Last year more math and science teachers left the profession than joined it. In January, however, the administration committed $250 million to programs that help math and science majors earn teaching credentials, and presidents of more than 75 public universities committed to preparing 10,000 math and science teachers by 2015.
"We've debunked the myth that science, math, and engineering majors don't want to teach," says John Winn, chief program officer for the National Mathematics and Science Initiative, whose UTeach program Obama has singled out for praise. "And our retention rate after five years of teaching is 80 percent." Problem solved? The key will be how to scale up while also detangling the many federal agencies concerned with STEM education.
Still, "The nation that out-educates us today is going to out-compete us tomorrow," the president said last January. "Our future is on the line."
8. Emotional learning has to come first.
Reports of violence in schools are all too frequent. Just this year, in Columbia, Maryland, a second grader was arrested after he assaulted the principal. In New Alexandria, Pennsylvania, an 11-year-old boy fractured the wrist of a 10-year-old classmate in a fight over the contents of a passed note. In Waltham, Massachusetts, an 11-year-old was charged with two counts of assault and battery after bullying another student.
According to the National Center for Education Statistics, the vast majority of elementary schools, 81 percent, reported a violent incident during the 2003–04 school year. During the 2007–08 school year, 46 percent of public schools took "serious disciplinary action" against students for everything from fights to disrespect.
So, to create peaceful classrooms, schools and districts are turning to social-emotional learning (SEL) programs, which focus on teaching social skills, empathy, perspective taking, and problem solving. These programs, a combination of social skills and character education, are being used to improve school climate, reduce office referrals, and boost test scores. "There is now a growing realization," says Maurice Elias, director of the Developing Safe and Civil Schools Project at Rutgers University, "that student learning depends on the climate and culture of the school and the extent to which schools promote students' social-emotional and character development."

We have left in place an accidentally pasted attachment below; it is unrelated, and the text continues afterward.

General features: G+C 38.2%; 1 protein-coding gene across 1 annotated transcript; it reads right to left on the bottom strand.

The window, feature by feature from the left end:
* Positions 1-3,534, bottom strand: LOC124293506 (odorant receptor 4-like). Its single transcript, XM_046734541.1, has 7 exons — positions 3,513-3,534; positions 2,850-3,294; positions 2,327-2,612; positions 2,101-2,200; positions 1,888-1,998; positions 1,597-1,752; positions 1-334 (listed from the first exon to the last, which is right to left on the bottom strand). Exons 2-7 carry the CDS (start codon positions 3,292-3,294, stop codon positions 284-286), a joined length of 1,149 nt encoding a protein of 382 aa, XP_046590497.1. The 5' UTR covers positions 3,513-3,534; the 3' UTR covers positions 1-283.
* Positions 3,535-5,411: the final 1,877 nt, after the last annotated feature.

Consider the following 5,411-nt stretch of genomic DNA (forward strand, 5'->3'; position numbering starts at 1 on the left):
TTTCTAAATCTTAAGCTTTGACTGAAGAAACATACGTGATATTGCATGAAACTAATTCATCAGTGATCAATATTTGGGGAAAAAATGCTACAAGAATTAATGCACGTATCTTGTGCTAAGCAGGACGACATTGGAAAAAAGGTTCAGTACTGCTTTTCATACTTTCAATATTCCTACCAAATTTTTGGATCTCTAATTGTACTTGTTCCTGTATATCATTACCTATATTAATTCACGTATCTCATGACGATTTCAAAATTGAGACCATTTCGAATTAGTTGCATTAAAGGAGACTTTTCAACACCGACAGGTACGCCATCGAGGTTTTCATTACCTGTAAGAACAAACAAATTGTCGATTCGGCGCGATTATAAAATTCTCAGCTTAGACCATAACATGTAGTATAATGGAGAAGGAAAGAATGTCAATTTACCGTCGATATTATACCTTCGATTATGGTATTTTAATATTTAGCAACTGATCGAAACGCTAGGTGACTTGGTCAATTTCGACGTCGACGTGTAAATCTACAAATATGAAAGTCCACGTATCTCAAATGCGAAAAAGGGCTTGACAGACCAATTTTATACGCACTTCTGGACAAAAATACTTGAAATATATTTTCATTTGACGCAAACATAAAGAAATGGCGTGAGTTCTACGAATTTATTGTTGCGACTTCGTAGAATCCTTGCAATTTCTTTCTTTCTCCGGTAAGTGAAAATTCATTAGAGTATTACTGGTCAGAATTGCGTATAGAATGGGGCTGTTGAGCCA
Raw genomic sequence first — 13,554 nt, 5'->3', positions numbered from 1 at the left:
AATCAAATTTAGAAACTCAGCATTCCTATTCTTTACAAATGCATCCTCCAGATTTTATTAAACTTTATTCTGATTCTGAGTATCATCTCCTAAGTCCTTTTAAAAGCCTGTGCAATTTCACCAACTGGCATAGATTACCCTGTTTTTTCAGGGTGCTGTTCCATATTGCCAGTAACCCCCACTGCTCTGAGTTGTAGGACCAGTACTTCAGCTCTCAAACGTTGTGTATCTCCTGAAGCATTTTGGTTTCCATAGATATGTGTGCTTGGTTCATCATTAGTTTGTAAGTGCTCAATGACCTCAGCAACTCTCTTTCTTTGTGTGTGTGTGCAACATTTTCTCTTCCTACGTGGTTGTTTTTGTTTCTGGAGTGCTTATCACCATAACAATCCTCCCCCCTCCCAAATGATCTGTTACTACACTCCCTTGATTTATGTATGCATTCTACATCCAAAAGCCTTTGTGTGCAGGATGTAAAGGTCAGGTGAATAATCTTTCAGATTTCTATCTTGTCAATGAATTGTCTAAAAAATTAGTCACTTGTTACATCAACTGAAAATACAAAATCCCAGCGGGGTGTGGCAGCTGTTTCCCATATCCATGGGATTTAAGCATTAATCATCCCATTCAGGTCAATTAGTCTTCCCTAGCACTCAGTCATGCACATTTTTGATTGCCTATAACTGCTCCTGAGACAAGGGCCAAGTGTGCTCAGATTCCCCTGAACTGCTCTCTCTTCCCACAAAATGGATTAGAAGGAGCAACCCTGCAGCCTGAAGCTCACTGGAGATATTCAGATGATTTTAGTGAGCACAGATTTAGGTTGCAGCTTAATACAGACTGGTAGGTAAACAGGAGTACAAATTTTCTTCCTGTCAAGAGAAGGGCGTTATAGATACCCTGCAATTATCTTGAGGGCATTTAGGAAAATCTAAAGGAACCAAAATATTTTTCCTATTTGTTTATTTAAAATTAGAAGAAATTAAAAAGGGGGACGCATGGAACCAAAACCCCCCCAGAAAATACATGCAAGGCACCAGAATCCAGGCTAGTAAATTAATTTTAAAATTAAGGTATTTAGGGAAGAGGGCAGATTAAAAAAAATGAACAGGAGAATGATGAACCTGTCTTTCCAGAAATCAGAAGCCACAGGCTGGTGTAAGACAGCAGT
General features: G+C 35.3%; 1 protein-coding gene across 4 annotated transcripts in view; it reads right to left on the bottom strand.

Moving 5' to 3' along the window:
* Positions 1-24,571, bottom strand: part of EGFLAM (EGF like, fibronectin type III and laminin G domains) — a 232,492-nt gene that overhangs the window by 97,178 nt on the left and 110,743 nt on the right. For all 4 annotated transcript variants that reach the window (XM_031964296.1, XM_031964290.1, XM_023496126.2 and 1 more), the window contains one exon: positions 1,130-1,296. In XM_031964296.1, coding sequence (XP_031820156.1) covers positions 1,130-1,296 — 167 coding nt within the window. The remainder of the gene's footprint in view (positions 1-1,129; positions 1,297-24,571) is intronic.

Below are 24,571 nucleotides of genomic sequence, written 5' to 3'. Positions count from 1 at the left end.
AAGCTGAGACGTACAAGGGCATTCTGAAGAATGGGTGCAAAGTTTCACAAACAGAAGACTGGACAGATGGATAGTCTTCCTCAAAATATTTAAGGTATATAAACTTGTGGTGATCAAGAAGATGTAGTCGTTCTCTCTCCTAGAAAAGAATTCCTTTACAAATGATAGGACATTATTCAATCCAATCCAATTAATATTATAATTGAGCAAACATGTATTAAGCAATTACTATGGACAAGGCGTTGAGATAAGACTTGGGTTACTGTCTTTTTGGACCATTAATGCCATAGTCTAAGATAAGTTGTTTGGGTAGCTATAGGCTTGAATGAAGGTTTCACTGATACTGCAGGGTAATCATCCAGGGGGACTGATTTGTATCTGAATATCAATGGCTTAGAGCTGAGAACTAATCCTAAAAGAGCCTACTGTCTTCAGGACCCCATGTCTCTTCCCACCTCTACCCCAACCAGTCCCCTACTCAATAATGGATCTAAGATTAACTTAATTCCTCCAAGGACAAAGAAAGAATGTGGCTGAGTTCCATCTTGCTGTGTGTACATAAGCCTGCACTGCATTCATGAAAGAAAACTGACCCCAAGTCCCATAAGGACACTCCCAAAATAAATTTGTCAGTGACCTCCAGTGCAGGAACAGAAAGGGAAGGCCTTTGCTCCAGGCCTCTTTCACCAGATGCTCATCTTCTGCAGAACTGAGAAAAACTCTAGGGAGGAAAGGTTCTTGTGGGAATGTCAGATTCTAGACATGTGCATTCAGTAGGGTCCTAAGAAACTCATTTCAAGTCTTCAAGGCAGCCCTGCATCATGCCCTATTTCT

As children go through the school day, they're constantly assessing social information as good or bad. If they interpret a glance from a child across the room as mean, or a teacher's stern tone as anger, those negative, if incorrect, perceptions can result in aggressive behaviors. In grade school, children's hostile attribution bias, or their perception of other behaviors as negative, increases if they're not learning social-emotional skills, says J. Lawrence Aber, professor of applied psychology at New York University—and the more a child sees the world as hostile, the more likely he is to respond aggressively.
Social-emotional learning programs help kids correctly interpret and deal with the world around them. The Collaborative for Academic, Social, and Emotional Learning (CASEL) defines SEL as programs that help kids develop self-awareness, self-management, social awareness, relationship building, and decision making. Ultimately, when conflict does arise, instead of fighting or giving up, kids who have learned SEL skills have another option, says Stacie Smith, director of Workable Peace, in Cambridge, Massachusetts: "to negotiate and find some middle ground that gets them what they need and is also responsible and respectful."
A strong SEL program can have a dramatic effect on a school. When Aber and his colleagues studied the Morningside Center for Teaching Social Responsibility's 4Rs program (Reading, Writing, Respect, and Resolution), they found that children who were involved in the program improved their interpersonal negotiation skills and reduced their incidence of negative behaviors. After two years, says Aber, children perceived the world as less hostile, were less aggressive, and reported less depression and fewer ADHD-related problems. Moreover, children in schools with the 4Rs program who had the most behavior challenges increased their academic test scores dramatically.
9. Will every child be a School of One?
Laptops, personalized curriculum playlists, lesson plan algorithms. Are these the signs of what schools will be in the future? At Middle School 131 in New York City's Chinatown, a pilot math program has educators all over the country talking. Rather than one teacher and 25–30 students in a classroom, each student participates in a combination of teacher-led instruction, one-on-one tutoring, independent learning, and work with virtual tutors. To organize this type of learning, each student receives a unique daily schedule based on her academic needs and recent progress. Students within the same school or even classroom can receive very different instruction, each lesson tailored to the concepts a student needs to learn and the ways she can best learn them. Teachers acquire data about student achievement each day and then adapt their lessons accordingly.
"Particularly in New York City, where students arrive at our schools from diverse ethnic and socioeconomic backgrounds, with different skill sets and skill levels, we must offer students instruction that meets their individual needs," Chancellor Joel Klein told the New York Times. "The innovation at the School of One represents some of the most exciting and promising work being done in education today."
The School of One's innovative approach and use of collaborative technologies, coupled with improved educator development and curricular and assessment reform, is a road map for change that is working." Klein added.